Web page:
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By Nina Munteanu
As indie publishing soars to new heights and successes, writers are looking more and more to freelance editors to help them create works of merit that will stand out in the market. Whether this process is seamless and productive or fraught with difficulties depends on the relationship established between editor and writer at the outset and throughout.
The writer-editor relationship, like any relationship, works best when communication between parties is transparent and clear. What ultimately drives misunderstanding—or, alternatively, harmony—is expectations and how they are met. Clarifying expectations on both sides is paramount to creating a professional and productive relationship with few hitches.
Indie authors often come to editors with unclear and, at times, unreasonable or unrealistic expectations on services. Many writers know very little about the kind of editing we do and the different levels of effort (time and associated fee) required. They do not understand the difference between “copy editing” and “structural editing,” particularly as it pertains to their own work. In fact, many indie writers don’t even know what their manuscript requires. This is because of two things: (1) they can’t objectively assess their own work, particularly in relation to market needs, and (2) many authors haven’t sufficiently considered their “voice” or brand and matched it to a relevant target market. Both of these will influence how the writer comes into the relationship and the nature of their expectations. (more…)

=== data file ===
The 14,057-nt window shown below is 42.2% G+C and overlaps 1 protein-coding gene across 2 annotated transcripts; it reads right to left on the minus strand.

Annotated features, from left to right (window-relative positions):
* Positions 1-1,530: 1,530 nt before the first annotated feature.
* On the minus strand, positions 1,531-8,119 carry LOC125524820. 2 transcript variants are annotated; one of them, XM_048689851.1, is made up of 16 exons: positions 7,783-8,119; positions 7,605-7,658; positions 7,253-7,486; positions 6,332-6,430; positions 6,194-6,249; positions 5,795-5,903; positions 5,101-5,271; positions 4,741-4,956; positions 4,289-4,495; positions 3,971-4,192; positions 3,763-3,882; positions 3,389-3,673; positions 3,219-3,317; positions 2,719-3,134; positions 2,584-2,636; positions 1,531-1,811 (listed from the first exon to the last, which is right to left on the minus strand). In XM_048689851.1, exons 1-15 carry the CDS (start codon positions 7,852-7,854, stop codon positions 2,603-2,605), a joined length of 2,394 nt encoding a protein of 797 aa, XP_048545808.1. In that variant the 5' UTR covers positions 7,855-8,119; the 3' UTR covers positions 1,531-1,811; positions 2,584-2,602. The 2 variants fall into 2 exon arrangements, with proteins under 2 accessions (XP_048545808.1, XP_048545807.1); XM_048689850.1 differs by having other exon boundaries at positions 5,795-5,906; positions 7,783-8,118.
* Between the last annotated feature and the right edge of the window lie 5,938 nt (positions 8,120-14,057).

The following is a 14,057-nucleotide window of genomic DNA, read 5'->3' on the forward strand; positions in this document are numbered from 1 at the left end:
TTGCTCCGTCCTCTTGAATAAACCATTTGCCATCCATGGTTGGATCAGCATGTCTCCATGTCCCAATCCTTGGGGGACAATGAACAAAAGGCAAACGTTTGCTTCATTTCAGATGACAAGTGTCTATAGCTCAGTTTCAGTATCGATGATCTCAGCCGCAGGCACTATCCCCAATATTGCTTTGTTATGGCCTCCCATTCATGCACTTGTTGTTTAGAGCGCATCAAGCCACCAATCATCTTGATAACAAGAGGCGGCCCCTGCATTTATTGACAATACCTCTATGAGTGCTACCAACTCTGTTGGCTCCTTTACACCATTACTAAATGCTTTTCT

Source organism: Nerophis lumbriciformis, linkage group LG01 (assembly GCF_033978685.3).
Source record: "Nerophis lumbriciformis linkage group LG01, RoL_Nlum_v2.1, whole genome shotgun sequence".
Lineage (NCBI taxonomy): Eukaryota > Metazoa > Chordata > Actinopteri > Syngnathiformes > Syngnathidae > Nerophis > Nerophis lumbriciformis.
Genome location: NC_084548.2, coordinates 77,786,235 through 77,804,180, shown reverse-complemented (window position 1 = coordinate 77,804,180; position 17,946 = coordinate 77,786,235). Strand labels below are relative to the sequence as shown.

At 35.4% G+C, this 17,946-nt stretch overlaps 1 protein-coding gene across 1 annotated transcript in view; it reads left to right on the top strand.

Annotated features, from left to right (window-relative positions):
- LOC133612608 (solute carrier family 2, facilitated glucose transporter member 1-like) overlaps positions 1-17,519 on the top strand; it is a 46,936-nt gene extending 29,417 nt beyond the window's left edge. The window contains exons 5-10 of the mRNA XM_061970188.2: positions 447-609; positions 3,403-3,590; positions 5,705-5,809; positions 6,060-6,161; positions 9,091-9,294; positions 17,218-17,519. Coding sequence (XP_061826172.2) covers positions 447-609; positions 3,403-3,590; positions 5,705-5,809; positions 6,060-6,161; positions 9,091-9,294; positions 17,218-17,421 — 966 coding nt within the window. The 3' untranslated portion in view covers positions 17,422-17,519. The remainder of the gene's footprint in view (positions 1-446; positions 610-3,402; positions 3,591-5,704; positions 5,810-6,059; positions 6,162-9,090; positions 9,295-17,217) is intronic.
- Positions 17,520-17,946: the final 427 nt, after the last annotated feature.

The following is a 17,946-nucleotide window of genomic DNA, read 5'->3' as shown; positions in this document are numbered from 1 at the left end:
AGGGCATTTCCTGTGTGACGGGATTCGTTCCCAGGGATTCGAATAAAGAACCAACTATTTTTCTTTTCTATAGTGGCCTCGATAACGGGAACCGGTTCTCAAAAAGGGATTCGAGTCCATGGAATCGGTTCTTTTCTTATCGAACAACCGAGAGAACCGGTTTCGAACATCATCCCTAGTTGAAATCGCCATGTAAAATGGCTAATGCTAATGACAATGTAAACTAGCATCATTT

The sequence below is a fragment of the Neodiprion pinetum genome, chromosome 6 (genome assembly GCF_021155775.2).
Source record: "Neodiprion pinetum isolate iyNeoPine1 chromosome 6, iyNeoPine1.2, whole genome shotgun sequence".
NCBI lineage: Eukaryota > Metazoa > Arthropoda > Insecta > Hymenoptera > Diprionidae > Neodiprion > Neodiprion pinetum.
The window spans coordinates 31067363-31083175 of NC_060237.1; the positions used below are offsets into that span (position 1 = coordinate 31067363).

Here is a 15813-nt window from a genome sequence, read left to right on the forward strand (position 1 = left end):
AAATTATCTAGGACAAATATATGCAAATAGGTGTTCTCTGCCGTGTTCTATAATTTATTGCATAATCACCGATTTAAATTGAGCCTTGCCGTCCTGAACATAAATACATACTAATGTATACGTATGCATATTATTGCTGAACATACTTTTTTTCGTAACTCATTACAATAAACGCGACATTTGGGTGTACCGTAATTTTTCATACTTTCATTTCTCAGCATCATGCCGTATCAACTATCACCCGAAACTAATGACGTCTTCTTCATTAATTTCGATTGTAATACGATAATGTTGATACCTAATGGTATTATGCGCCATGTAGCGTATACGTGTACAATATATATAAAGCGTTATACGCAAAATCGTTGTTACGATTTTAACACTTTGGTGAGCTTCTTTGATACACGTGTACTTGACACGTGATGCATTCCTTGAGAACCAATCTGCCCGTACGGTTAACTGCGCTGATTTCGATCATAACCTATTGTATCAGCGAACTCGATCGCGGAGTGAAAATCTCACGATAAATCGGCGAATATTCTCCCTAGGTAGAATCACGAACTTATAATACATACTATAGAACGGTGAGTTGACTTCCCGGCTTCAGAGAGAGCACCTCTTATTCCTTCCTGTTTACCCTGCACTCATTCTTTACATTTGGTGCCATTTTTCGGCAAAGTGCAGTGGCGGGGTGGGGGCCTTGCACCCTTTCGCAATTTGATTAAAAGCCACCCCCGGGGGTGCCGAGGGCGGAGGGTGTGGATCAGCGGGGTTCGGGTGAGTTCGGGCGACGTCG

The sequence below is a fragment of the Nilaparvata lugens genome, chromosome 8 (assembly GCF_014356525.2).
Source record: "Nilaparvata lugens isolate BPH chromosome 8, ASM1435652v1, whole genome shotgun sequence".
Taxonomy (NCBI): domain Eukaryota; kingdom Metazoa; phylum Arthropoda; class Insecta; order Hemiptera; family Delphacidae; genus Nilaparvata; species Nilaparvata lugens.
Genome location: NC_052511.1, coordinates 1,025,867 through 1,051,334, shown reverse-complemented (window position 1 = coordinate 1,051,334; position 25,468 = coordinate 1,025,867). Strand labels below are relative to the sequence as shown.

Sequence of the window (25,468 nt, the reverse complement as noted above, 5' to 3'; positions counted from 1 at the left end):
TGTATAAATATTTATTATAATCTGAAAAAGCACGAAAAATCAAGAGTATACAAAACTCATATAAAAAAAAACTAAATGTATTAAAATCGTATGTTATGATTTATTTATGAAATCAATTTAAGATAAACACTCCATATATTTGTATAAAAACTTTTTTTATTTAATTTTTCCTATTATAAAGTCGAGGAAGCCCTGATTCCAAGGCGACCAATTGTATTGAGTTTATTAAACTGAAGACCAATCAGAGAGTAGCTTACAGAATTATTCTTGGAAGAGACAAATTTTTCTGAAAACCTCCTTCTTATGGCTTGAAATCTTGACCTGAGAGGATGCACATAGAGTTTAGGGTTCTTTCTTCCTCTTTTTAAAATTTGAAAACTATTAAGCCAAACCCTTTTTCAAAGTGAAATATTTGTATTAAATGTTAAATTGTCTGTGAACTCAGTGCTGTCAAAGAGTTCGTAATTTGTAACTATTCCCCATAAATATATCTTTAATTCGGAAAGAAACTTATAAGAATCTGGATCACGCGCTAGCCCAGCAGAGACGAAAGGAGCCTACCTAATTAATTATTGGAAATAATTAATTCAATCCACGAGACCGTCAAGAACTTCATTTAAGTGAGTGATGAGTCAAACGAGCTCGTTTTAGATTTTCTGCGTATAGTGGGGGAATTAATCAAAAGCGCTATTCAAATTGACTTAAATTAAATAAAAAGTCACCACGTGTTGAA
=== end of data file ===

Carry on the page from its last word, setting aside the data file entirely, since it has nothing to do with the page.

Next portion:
By Nina Munteanu
I’m a writer and an editor. I’ve written and published novels, short stories, and non-fiction books with traditional publishing houses and indie publishers. I’ve also self-published. As editor, I serve as the in-house copy editor for a publishing house in the United States and have acted as acquisition editor for several anthologies put out by a local indie publisher. I also coach novice writers to publication and edit in that capacity. You could say I know the industry from many angles and perspectives. That’s been good for me, because this industry is a moving target, and it’s good to triangulate on a moving object. The entire publishing industry is evolving, and it’s a slippery evolution.
Even the words we use are slippery. Indie. Hybrid. Publisher.
Many people, like award-winning author Kristine Kathryn Rusch, when they use the terms indie writer and indie publishing, include what some call self-publishing in their definitions of indie, “because so many [professional] writers who are not with traditional publishers have started their own presses. It’s not accurate to lump all writers who are not following the traditional route into the self-publishing basket any longer.” According to Rusch, an indie publisher is anyone who is not a traditional publisher. For this article, I’ve adopted Rusch’s definition to provide the full range of expectations for editors working with writers in the indie field. I define a traditional publisher as an established and often larger publishing house or press that (1) follows traditional submission criteria; (2) does not charge writers; (3) pays out royalties; and (4) employs in-house editors.
Indie writing and publishing can then be described in several ways depending on where the writer submits and by what mechanism and what model they use. All of these will affect a writer’s needs and perceptions for an editor and, in turn, an editor’s expectations as well. (more…)